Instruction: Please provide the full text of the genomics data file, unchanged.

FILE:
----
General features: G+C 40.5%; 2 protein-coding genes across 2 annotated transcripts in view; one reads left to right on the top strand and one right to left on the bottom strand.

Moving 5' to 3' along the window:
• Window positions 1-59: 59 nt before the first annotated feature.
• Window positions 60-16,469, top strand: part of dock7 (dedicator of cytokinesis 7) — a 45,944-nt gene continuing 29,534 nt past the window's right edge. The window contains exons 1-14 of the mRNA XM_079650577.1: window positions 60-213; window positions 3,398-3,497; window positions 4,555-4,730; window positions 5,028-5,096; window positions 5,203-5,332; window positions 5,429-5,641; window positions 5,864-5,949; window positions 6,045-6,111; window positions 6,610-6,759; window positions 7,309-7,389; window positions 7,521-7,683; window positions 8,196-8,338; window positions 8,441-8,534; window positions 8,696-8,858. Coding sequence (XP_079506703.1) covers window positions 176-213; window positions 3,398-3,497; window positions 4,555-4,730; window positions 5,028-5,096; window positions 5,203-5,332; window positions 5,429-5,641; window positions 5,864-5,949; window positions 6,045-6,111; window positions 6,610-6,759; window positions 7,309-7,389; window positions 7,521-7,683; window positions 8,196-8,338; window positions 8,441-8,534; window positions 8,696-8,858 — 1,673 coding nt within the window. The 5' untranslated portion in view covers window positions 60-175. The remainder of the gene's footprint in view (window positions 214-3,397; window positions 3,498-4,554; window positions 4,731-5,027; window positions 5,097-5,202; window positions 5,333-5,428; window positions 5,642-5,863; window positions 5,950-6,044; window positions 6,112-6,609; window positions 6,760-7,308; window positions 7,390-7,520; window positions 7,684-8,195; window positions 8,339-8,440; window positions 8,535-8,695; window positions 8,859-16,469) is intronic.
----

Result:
General features: G+C 40.5%; 2 protein-coding genes across 2 annotated transcripts in view; one reads left to right on the top strand and one right to left on the bottom strand.

Moving 5' to 3' along the window:
• Window positions 1-59: 59 nt before the first annotated feature.
• Window positions 60-16,469, top strand: part of dock7 (dedicator of cytokinesis 7) — a 45,944-nt gene continuing 29,534 nt past the window's right edge. The window contains exons 1-14 of the mRNA XM_079650577.1: window positions 60-213; window positions 3,398-3,497; window positions 4,555-4,730; window positions 5,028-5,096; window positions 5,203-5,332; window positions 5,429-5,641; window positions 5,864-5,949; window positions 6,045-6,111; window positions 6,610-6,759; window positions 7,309-7,389; window positions 7,521-7,683; window positions 8,196-8,338; window positions 8,441-8,534; window positions 8,696-8,858. Coding sequence (XP_079506703.1) covers window positions 176-213; window positions 3,398-3,497; window positions 4,555-4,730; window positions 5,028-5,096; window positions 5,203-5,332; window positions 5,429-5,641; window positions 5,864-5,949; window positions 6,045-6,111; window positions 6,610-6,759; window positions 7,309-7,389; window positions 7,521-7,683; window positions 8,196-8,338; window positions 8,441-8,534; window positions 8,696-8,858 — 1,673 coding nt within the window. The 5' untranslated portion in view covers window positions 60-175. The remainder of the gene's footprint in view (window positions 214-3,397; window positions 3,498-4,554; window positions 4,731-5,027; window positions 5,097-5,202; window positions 5,333-5,428; window positions 5,642-5,863; window positions 5,950-6,044; window positions 6,112-6,609; window positions 6,760-7,308; window positions 7,390-7,520; window positions 7,684-8,195; window positions 8,339-8,440; window positions 8,535-8,695; window positions 8,859-16,469) is intronic.